and by it he bore down opposition, till tradition represents him as having something grimly demoniac about him. He was intimate with Cartwright, and aware of the
attack likely to be made on his mill; accordingly, it is said, he armed himself and his household, and was prepared to come to the rescue, in the event of a signal being
given that aid was needed. Thus far is likely enough. Mr. Roberson had plenty of warlike spirit in him, man of peace though he was.

But, in consequence of his having taken the unpopular side, exaggerations of his character linger as truth in the minds of the people; and a fabulous story is told of his
forbidding any one to give water to the wounded Luddites, left in the mill-yard, when he rode in the next morning to congratulate his friend Cartwright on his
successful defence. Moreover, this stern, fearless clergyman had the soldiers that were sent to defend the neighbourhood billeted at his house; and this deeply
displeased the work-people, who were to be intimidated by the red-coats. Although not a magistrate, he spared no pains to track out the Luddites concerned in the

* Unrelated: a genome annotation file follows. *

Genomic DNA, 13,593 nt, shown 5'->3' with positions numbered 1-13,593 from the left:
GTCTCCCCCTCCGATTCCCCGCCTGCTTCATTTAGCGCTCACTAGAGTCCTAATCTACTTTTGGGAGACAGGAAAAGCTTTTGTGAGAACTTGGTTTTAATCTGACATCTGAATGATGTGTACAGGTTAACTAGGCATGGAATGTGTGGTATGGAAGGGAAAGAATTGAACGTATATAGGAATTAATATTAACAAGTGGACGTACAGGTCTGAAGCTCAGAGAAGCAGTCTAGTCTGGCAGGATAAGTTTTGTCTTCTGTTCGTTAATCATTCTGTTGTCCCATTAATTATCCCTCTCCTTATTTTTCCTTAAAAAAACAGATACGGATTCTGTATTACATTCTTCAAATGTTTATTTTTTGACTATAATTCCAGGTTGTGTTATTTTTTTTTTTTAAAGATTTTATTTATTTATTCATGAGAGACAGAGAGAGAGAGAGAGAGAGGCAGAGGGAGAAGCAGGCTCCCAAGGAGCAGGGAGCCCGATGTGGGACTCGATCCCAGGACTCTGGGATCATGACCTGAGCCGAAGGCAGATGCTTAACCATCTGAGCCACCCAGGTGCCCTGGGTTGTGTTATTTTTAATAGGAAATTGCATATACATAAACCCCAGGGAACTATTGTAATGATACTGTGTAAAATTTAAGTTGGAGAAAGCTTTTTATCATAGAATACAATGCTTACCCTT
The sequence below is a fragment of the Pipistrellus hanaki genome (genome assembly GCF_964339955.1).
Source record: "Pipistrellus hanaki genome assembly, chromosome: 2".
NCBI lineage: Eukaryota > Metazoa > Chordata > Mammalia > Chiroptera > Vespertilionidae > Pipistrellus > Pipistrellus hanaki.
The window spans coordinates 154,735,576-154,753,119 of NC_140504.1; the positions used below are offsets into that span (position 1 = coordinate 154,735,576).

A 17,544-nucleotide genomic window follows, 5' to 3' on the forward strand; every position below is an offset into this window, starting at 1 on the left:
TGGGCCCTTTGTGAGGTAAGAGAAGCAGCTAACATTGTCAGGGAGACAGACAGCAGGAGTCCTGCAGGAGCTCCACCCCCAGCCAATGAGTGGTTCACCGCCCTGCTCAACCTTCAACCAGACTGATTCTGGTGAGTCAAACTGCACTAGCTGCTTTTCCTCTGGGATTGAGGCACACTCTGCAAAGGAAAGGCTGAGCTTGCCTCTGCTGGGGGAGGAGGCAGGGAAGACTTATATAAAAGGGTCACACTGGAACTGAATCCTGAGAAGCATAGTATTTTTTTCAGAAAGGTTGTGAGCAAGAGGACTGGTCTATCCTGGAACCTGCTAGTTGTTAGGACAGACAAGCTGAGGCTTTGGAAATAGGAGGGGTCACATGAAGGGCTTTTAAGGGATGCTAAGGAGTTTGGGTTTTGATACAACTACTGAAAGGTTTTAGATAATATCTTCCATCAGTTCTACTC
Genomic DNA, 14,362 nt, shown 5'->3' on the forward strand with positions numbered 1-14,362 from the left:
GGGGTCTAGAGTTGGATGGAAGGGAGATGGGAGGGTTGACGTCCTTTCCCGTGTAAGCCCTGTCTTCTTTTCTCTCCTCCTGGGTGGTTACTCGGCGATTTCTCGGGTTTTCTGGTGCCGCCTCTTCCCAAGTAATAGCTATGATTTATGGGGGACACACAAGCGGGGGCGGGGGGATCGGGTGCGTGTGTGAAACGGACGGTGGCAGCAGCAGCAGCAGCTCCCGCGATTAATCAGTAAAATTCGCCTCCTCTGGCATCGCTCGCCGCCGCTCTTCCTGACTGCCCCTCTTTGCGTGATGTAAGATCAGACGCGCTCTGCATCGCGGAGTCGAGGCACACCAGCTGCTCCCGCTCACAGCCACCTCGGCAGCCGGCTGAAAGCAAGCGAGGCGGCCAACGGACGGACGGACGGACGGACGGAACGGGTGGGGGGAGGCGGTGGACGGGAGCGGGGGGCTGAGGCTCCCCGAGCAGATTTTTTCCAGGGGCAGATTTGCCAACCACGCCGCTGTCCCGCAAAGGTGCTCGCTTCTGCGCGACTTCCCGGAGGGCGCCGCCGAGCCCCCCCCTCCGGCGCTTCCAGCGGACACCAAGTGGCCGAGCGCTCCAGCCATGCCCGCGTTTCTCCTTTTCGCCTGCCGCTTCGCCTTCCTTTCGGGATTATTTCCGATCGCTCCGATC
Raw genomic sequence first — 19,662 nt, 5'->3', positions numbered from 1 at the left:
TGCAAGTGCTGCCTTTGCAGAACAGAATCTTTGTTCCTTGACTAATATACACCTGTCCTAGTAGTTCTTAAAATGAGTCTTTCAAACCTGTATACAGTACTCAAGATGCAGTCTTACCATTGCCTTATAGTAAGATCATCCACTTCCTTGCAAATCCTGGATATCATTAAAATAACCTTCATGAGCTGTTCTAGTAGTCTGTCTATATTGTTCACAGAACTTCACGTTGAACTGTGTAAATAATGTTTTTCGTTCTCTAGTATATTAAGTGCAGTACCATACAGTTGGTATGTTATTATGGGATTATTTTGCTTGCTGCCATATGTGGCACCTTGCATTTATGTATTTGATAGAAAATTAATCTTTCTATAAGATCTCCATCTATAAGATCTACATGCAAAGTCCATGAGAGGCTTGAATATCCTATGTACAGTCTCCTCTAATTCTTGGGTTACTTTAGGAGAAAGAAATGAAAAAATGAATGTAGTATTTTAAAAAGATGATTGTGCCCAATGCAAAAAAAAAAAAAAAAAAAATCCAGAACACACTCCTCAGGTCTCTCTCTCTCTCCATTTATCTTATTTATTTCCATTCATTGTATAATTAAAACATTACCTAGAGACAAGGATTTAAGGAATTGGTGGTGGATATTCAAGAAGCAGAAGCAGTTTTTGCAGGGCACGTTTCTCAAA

assassination I have mentioned; and was so successful in his acute unflinching energy, that it was believed he had been supernaturally aided; and the country people,
stealing into the field surrounding Heald's Hall on dusky winter evenings, years after this time, declared that through the windows they saw Parson Roberson dancing,
in a strange red light, with black demons all whirling and eddying round him. He kept a large boys' school; and made himself both respected and dreaded by his
pupils. He added a grim kind of humour to his strength of will; and the former quality suggested to his fancy strange out-of-the-way kinds of punishment for any
refractory pupils: for instance, he made them stand on one leg in a corner of the school-room, holding a heavy book in each hand; and once, when a boy had run